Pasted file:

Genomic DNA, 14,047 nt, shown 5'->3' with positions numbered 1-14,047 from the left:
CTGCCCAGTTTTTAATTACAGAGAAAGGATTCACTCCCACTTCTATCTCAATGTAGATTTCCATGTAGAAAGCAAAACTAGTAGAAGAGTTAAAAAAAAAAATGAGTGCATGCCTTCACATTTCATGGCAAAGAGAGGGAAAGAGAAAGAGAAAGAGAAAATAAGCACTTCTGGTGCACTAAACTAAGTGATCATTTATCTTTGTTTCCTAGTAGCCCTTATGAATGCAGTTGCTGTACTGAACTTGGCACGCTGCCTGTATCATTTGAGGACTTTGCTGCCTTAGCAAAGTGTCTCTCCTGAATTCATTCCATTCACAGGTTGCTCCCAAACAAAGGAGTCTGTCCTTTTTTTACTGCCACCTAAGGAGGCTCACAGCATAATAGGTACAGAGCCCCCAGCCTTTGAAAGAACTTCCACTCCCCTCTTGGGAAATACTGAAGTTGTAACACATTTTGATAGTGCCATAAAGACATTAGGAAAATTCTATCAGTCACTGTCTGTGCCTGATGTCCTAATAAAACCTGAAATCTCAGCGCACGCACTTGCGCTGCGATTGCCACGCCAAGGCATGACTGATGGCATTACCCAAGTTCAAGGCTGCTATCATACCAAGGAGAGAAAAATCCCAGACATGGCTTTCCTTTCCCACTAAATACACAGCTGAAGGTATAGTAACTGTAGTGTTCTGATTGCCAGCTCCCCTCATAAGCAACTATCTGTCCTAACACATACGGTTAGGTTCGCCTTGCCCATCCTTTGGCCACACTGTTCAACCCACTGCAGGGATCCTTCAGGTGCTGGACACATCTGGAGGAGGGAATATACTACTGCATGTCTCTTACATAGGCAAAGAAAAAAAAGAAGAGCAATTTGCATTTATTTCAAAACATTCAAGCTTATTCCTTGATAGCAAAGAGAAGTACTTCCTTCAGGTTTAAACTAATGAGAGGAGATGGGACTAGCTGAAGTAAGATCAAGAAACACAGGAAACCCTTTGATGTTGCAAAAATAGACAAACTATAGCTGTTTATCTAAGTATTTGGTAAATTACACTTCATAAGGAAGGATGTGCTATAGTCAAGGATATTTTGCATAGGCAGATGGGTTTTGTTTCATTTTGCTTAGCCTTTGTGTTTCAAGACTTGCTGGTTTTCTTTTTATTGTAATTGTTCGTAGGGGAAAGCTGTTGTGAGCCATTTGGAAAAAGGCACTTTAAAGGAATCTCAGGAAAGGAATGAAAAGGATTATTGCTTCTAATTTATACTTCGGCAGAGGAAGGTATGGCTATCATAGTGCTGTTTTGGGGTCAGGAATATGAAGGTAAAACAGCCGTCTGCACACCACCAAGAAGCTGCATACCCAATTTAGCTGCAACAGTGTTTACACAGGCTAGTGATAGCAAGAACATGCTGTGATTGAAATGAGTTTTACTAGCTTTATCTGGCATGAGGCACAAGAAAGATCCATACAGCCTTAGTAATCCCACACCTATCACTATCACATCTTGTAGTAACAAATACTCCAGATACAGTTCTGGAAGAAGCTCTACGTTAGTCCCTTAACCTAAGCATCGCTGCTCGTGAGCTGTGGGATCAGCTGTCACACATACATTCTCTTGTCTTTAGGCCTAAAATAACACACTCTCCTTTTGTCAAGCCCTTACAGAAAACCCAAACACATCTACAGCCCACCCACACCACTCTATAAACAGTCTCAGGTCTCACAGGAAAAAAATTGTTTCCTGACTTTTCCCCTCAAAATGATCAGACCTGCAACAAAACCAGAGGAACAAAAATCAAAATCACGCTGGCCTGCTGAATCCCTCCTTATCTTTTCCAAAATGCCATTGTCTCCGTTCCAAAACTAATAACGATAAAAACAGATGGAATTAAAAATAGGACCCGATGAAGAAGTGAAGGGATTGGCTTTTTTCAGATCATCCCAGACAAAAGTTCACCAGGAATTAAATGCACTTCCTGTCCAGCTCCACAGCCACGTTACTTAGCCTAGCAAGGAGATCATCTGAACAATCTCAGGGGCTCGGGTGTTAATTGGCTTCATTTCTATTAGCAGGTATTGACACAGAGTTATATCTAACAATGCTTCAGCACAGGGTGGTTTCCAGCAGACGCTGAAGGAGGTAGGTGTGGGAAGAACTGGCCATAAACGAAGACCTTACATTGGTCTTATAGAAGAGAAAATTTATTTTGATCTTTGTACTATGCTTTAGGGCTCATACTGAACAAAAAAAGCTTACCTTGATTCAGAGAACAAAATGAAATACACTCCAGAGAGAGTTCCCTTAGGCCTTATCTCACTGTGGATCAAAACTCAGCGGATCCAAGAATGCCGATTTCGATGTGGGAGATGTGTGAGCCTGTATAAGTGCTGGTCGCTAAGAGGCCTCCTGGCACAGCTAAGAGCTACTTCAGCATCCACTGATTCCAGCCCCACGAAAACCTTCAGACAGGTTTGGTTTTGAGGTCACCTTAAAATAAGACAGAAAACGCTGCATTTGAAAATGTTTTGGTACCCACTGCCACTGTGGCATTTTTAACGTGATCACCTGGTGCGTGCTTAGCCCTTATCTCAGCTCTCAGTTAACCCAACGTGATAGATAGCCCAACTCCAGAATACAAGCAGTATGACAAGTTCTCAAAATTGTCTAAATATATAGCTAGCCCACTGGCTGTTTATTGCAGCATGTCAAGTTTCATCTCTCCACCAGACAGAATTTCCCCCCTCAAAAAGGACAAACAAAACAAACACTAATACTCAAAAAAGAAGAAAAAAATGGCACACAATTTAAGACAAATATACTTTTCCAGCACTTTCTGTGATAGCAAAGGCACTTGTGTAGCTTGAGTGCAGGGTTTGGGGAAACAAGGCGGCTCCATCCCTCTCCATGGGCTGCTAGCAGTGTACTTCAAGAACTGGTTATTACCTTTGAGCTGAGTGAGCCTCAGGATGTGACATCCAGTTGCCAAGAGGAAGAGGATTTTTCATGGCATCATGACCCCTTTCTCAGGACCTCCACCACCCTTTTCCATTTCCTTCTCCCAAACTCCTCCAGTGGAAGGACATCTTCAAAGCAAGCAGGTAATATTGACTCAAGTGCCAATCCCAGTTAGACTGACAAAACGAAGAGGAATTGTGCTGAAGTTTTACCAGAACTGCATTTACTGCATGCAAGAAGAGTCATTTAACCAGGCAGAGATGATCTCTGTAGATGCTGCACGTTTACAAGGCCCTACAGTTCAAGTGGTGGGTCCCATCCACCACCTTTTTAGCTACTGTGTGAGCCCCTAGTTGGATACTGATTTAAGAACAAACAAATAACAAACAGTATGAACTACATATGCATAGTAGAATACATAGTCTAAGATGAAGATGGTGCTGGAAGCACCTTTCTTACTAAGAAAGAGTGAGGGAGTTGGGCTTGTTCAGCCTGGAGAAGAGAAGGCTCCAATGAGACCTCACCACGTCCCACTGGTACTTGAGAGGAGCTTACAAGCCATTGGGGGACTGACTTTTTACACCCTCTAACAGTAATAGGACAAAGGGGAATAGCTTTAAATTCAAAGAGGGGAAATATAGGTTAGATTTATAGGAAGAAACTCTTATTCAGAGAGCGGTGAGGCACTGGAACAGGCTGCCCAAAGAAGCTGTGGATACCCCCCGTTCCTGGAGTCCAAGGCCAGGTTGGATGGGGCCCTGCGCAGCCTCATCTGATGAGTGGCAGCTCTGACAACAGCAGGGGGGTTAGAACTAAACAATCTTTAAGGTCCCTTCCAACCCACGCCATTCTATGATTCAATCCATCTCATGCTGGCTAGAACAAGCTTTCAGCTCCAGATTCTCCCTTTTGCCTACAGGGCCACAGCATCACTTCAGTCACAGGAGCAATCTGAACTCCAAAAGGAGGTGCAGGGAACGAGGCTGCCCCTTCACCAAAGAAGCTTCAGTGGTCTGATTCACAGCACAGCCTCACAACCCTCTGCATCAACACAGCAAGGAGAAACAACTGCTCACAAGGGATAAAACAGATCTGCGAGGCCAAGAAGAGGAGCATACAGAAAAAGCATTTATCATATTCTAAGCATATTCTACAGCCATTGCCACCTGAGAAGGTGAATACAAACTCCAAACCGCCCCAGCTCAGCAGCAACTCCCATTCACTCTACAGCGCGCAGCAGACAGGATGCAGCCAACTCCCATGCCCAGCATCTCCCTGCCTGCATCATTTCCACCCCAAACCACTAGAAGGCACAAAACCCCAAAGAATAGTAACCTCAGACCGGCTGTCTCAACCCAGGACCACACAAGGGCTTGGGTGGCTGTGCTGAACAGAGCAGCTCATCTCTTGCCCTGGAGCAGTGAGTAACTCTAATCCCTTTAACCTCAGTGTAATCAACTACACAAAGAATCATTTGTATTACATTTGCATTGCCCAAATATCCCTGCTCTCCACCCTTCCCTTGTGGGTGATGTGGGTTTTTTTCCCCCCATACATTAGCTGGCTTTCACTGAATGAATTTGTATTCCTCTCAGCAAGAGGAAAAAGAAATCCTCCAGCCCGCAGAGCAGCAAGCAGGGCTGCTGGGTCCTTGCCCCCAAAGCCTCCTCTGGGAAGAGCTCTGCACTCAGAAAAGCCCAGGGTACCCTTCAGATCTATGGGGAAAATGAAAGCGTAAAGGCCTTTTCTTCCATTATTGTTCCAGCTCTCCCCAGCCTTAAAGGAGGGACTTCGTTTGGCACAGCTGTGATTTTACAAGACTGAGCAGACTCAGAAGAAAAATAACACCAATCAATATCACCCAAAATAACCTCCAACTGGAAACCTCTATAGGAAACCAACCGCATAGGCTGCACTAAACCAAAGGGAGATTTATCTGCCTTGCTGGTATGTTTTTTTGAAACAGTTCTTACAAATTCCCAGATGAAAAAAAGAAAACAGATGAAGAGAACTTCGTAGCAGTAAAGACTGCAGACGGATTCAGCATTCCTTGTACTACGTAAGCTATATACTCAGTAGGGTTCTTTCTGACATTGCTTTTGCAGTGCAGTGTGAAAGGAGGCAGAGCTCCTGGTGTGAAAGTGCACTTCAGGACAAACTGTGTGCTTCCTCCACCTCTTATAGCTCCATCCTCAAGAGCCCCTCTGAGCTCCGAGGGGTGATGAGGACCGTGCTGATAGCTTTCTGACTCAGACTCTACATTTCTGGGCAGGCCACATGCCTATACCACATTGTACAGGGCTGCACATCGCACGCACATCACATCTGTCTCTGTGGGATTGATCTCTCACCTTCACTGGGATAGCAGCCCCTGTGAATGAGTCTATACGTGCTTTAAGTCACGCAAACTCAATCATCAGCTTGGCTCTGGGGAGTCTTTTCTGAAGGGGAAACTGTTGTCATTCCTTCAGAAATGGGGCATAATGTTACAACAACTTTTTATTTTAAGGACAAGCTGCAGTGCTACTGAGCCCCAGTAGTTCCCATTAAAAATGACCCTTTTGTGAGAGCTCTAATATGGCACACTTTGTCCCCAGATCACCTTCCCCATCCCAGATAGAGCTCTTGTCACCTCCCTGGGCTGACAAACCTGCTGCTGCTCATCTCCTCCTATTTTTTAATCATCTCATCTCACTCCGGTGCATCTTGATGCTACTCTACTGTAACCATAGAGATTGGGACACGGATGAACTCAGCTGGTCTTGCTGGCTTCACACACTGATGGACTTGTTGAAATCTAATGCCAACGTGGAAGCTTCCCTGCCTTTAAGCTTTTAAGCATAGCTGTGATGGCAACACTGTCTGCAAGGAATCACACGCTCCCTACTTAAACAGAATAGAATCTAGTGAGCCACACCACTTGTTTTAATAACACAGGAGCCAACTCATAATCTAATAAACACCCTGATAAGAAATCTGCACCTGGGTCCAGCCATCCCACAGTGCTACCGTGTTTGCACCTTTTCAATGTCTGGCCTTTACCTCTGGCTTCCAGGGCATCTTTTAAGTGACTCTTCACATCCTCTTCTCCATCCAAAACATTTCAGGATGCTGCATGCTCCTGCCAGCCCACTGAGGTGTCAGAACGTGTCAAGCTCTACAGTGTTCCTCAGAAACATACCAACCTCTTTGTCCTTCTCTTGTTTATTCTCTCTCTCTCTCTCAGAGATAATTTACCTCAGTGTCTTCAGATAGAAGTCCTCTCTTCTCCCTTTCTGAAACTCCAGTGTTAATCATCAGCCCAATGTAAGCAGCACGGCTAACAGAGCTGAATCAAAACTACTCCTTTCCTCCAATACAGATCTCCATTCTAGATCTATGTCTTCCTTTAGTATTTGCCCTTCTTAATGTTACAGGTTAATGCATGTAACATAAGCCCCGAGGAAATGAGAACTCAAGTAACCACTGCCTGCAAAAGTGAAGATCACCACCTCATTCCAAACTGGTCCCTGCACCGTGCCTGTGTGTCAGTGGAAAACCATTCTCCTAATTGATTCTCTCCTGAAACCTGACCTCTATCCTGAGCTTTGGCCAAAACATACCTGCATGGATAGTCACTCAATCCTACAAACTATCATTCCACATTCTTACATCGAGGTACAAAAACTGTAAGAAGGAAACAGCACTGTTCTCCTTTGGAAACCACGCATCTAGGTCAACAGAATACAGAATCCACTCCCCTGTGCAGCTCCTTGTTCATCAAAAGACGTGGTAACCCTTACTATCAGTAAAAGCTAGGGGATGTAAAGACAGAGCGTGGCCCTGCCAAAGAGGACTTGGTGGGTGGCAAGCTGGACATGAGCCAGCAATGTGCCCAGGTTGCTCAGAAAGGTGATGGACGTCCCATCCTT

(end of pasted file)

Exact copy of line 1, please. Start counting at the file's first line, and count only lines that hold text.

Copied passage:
Genomic DNA, 14,047 nt, shown 5'->3' with positions numbered 1-14,047 from the left: